Apr 2019 update

Published on April 5, 2019 by Andre Staltz

A social network off the grid

Hey backers! March was one of the more productive months for Manyverse, as I got to work over 120h, which is close to full time. And with every new backer that joins, no matter the size of the contribution, it always brings me some joy. Besides the emotional support, it also mathematically adds up, and helps make this project less hobby-like. I've been excited about this mission since 2017, but now I'm starting to have a new type of excitement: that it's becoming real.

Here are the visible developments that were published in the last 30 days:

I also changed the app's Thanks screen to show a few more backers. Our acknowledgement rule is now different: the top 5 backers (by total amount contributed) are now acknowledged in the Thanks screen. The previous rule picked backers in the higher tier only. The new rule helps to highlight long-time committed backers, even if their monthly contributions seem small, their long-term participation adds up significantly. The app should be updated monthly with an updated list of names.

There were two developments that were mostly invisible, but very important to build a good tech foundation. One of them is the so called "gossip plugin refactor". This has been a necessity in the SSB tech stack for a long time, but no one dared to do it until now. The "gossip plugin" is an important module which manages which peers (and pubs) your app connects to. It's a very old module, and still carries old decisions that nowadays might not make sense anymore. For instance, the gossip plugin will still connect to a pub, even if you have blocked the pub account. Instead of making quick fixes to this plugin, I have decided to rewrite the entire gossip plugin. I have laid out the plans in this Manyverse GitLab issue, and have already published first versions of ssb-conn-db, ssb-conn-hub, ssb-conn-staging. Once the SSB Conn libraries are reliable, we will have better control over all the connections your app makes with other peers, and we will be able to manage all the variety of connection channels (internet, Wi-Fi, Bluetooth, etc).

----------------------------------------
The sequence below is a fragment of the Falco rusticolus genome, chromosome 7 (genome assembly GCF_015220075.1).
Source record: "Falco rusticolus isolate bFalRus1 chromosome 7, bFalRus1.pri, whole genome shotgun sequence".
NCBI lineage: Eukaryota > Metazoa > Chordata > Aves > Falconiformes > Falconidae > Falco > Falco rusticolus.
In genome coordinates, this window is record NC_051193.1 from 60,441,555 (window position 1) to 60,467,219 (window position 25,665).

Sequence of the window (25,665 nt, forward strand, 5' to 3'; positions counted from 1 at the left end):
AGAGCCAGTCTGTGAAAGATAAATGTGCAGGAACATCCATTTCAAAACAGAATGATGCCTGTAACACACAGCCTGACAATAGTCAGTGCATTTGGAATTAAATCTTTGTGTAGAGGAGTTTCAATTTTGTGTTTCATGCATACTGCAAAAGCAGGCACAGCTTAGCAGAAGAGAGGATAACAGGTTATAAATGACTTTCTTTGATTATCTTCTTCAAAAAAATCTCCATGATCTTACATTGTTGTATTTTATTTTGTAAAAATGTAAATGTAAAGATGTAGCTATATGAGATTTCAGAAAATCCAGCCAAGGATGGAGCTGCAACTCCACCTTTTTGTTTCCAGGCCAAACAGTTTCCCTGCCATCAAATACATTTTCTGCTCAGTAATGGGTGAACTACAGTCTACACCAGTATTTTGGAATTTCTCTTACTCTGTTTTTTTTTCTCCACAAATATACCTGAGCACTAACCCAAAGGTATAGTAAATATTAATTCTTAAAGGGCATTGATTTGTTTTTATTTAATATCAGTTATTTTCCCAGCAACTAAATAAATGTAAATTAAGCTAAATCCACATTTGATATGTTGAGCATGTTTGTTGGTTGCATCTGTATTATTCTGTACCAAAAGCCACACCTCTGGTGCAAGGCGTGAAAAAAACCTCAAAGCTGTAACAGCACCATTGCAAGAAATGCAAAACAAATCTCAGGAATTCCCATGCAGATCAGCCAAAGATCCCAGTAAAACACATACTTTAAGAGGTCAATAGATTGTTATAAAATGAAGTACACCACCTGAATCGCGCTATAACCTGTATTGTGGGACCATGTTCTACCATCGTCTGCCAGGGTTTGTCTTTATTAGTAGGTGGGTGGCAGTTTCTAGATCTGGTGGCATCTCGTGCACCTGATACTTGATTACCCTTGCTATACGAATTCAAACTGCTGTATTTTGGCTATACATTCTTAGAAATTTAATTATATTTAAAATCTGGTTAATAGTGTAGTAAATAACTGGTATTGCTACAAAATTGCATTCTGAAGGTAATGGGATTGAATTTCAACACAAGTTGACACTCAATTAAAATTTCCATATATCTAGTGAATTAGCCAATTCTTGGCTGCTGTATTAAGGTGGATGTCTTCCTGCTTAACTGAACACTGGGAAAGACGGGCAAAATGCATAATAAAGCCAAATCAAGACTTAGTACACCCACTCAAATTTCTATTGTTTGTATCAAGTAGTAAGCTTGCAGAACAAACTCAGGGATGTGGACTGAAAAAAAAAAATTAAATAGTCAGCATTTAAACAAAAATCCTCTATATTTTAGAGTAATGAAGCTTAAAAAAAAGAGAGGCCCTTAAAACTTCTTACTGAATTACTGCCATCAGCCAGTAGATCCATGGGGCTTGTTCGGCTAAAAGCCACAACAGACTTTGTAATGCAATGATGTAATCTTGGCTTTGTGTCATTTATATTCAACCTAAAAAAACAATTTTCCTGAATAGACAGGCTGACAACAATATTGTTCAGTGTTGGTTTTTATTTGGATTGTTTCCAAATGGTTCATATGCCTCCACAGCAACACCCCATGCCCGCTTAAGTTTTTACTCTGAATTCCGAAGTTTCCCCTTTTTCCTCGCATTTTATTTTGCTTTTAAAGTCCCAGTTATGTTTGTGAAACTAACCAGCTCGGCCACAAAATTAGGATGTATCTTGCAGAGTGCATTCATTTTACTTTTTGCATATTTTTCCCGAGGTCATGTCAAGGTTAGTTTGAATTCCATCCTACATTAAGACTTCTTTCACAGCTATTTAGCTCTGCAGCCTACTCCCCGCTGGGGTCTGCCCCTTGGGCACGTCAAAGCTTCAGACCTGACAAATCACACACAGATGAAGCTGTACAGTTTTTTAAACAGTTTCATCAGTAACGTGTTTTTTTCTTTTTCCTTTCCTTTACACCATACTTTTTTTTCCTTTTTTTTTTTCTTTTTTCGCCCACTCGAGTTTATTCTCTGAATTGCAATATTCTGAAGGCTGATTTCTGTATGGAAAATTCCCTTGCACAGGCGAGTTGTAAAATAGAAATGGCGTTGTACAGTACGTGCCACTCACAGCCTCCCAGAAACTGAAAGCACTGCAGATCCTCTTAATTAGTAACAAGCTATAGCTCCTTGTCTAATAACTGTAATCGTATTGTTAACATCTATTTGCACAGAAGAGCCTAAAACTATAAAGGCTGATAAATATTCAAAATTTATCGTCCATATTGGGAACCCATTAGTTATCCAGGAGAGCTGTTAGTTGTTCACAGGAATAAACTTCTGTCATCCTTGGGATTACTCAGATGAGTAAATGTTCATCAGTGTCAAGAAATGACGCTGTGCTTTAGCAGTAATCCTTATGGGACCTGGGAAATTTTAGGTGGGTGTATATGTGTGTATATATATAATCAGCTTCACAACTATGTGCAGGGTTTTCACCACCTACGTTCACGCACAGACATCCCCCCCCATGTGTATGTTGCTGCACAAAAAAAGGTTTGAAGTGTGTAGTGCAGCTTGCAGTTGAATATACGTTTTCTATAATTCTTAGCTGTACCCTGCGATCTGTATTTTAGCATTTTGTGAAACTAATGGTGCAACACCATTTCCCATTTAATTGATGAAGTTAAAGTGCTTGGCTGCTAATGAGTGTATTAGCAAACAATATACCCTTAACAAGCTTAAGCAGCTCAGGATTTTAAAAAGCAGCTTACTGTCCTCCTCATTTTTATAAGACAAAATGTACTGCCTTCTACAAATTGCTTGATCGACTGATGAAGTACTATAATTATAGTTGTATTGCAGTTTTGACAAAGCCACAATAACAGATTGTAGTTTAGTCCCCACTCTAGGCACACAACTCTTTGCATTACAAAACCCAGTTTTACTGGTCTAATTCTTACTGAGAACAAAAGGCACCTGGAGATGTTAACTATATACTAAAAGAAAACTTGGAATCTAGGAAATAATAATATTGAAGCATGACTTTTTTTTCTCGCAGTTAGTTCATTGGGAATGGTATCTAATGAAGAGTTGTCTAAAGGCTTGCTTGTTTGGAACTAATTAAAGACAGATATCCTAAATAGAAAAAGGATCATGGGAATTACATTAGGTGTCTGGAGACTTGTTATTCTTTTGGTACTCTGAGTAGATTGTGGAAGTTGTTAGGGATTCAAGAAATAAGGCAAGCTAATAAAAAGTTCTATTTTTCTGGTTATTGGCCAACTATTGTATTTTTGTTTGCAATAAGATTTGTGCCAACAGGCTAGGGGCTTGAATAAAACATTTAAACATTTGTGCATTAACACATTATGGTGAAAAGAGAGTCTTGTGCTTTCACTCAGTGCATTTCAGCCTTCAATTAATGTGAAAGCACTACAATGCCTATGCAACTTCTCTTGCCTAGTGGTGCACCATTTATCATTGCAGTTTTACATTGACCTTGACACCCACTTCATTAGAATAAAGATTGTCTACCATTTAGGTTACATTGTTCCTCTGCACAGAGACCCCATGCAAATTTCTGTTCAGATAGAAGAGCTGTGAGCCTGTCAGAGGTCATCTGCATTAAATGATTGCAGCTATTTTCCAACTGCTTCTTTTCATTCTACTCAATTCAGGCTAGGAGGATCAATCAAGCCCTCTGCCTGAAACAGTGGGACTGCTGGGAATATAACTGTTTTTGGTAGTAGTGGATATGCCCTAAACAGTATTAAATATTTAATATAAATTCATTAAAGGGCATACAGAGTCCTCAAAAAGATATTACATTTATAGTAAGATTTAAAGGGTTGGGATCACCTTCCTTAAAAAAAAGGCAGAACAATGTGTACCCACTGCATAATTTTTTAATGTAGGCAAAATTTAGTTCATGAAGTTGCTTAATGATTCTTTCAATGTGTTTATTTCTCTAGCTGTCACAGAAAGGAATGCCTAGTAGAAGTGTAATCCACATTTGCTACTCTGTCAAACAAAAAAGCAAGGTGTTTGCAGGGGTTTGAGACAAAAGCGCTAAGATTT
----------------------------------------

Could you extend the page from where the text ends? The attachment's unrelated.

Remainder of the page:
The other invisible development that I have worked on was a new type of SSB server that resembles "pub servers", but has a different purpose. My goal is to make it easy for anyone to start and maintain their own SSB server (if they wish), without demanding any developer skills whatsoever. I managed to build something very interesting, but after receiving feedback from developers I trust, I decided it's not yet time to publish. But as soon as these details are figured out, you can expect an exciting new phase for Scuttlebutt and Manyverse, in terms of adoption and usage.

Finally, you may have noticed that we now have a Mastodon account, hosted (conveniently) by the Fosstodon instance. People have asked for that as an alternative to the Twitter account, and it's been interesting that the Mastodon community has engaged a lot with Manyverse. Although both Manyverse and Mastodon fall into the category of "decentralized social networks", I see these two projects as being very different. Manyverse is by all accounts focused on supporting off grid usage, while Mastodon assumes internet connectivity to begin with. Because of these foundational assumptions, Mastodon is better at some things, while Manyverse is better at other things. I personally believe the off grid agenda is crucial in the long term, both for the future of the internet (specially under new regulations and dominant market players), and for underconnected communities in the Global South. It's a big goal that will make more sense as we move into the future.

Thank you for being a vital part of this endeavor,

– Andre Staltz